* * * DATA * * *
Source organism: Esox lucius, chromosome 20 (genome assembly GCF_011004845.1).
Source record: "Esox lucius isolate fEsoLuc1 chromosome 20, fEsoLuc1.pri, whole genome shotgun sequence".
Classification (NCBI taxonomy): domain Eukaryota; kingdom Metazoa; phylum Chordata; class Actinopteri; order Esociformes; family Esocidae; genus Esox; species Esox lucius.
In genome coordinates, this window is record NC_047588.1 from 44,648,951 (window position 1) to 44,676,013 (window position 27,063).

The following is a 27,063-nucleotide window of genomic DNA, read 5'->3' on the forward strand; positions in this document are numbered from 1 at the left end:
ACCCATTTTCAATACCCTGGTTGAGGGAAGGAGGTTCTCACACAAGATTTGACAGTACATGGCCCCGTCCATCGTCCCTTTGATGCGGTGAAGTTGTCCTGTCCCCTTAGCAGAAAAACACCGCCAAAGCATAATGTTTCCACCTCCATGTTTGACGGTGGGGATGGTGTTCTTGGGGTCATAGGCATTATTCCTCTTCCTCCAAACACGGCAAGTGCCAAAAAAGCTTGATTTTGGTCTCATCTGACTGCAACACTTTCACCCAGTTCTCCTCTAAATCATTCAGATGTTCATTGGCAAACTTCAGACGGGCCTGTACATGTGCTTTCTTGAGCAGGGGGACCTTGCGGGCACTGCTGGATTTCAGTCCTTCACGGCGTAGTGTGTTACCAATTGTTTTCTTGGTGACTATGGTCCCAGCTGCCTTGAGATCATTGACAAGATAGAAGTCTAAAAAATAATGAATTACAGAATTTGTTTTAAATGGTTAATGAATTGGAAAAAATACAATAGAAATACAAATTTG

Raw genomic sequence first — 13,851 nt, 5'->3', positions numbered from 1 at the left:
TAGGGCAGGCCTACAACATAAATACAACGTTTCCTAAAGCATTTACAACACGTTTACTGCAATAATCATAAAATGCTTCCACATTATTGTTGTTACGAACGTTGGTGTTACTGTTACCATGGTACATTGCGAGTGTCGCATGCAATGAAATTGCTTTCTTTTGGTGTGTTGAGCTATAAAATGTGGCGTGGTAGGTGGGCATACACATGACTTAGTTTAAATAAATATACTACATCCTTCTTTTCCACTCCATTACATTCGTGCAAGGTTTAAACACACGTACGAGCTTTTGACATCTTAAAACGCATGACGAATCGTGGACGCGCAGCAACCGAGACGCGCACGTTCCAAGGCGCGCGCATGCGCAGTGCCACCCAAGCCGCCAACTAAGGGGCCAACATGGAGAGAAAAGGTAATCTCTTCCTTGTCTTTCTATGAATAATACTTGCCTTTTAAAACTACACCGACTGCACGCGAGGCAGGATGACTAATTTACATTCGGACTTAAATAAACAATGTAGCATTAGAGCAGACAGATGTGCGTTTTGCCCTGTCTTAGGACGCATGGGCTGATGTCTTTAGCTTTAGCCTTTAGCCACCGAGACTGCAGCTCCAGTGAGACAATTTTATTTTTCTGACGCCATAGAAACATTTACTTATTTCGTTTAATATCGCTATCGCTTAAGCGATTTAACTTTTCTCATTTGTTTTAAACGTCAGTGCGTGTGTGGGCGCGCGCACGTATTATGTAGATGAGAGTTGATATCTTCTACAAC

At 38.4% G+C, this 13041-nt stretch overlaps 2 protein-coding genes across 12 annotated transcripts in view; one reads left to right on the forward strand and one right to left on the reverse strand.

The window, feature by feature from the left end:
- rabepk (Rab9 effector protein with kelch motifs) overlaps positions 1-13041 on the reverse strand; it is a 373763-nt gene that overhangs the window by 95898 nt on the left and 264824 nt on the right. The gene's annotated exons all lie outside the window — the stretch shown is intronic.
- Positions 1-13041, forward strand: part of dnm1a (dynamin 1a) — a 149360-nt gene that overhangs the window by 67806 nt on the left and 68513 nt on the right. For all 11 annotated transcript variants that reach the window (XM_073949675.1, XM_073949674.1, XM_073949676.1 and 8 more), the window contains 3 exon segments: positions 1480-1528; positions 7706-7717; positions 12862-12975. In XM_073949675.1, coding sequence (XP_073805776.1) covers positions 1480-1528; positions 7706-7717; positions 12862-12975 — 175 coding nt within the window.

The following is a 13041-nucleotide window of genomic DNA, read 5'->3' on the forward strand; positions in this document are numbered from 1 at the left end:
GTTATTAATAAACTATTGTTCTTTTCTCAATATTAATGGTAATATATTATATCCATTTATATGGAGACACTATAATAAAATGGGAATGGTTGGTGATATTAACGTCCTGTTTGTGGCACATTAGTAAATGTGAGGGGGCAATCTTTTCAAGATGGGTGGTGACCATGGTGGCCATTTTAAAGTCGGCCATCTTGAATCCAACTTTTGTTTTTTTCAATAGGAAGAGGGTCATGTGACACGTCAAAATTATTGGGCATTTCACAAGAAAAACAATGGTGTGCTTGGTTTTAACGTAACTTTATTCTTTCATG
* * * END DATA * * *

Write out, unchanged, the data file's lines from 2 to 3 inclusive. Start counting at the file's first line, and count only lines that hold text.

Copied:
Source record: "Esox lucius isolate fEsoLuc1 chromosome 20, fEsoLuc1.pri, whole genome shotgun sequence".
Classification (NCBI taxonomy): domain Eukaryota; kingdom Metazoa; phylum Chordata; class Actinopteri; order Esociformes; family Esocidae; genus Esox; species Esox lucius.